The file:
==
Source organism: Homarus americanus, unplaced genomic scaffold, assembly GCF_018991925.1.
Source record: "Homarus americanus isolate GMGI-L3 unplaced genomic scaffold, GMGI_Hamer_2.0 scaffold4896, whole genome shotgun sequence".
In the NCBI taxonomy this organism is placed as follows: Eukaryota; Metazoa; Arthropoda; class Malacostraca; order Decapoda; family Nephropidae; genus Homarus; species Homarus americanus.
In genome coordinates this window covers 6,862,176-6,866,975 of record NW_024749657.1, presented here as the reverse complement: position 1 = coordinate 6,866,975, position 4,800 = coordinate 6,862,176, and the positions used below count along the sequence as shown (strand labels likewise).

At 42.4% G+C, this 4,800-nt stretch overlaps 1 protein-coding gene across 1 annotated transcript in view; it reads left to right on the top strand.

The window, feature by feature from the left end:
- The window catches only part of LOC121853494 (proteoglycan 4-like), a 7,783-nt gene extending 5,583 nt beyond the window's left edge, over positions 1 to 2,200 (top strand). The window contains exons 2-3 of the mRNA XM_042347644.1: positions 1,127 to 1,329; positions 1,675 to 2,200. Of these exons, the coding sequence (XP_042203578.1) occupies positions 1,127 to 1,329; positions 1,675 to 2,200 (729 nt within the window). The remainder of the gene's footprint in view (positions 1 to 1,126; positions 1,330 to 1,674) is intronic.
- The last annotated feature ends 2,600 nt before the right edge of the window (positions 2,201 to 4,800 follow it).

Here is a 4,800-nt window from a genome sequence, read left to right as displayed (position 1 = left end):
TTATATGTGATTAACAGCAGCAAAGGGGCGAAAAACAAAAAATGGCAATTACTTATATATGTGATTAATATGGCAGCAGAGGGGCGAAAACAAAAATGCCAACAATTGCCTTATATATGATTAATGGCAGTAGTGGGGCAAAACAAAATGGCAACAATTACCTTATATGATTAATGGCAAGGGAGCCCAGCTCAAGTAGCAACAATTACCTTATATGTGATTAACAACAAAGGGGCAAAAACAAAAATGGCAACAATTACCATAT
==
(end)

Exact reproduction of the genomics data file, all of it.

Source organism: Homarus americanus, unplaced genomic scaffold, assembly GCF_018991925.1.
Source record: "Homarus americanus isolate GMGI-L3 unplaced genomic scaffold, GMGI_Hamer_2.0 scaffold4896, whole genome shotgun sequence".
In the NCBI taxonomy this organism is placed as follows: Eukaryota; Metazoa; Arthropoda; class Malacostraca; order Decapoda; family Nephropidae; genus Homarus; species Homarus americanus.
In genome coordinates this window covers 6,862,176-6,866,975 of record NW_024749657.1, presented here as the reverse complement: position 1 = coordinate 6,866,975, position 4,800 = coordinate 6,862,176, and the positions used below count along the sequence as shown (strand labels likewise).

At 42.4% G+C, this 4,800-nt stretch overlaps 1 protein-coding gene across 1 annotated transcript in view; it reads left to right on the top strand.

The window, feature by feature from the left end:
- The window catches only part of LOC121853494 (proteoglycan 4-like), a 7,783-nt gene extending 5,583 nt beyond the window's left edge, over positions 1 to 2,200 (top strand). The window contains exons 2-3 of the mRNA XM_042347644.1: positions 1,127 to 1,329; positions 1,675 to 2,200. Of these exons, the coding sequence (XP_042203578.1) occupies positions 1,127 to 1,329; positions 1,675 to 2,200 (729 nt within the window). The remainder of the gene's footprint in view (positions 1 to 1,126; positions 1,330 to 1,674) is intronic.
- The last annotated feature ends 2,600 nt before the right edge of the window (positions 2,201 to 4,800 follow it).

Here is a 4,800-nt window from a genome sequence, read left to right as displayed (position 1 = left end):
TTATATGTGATTAACAGCAGCAAAGGGGCGAAAAACAAAAAATGGCAATTACTTATATATGTGATTAATATGGCAGCAGAGGGGCGAAAACAAAAATGCCAACAATTGCCTTATATATGATTAATGGCAGTAGTGGGGCAAAACAAAATGGCAACAATTACCTTATATGATTAATGGCAAGGGAGCCCAGCTCAAGTAGCAACAATTACCTTATATGTGATTAACAACAAAGGGGCAAAAACAAAAATGGCAACAATTACCATAT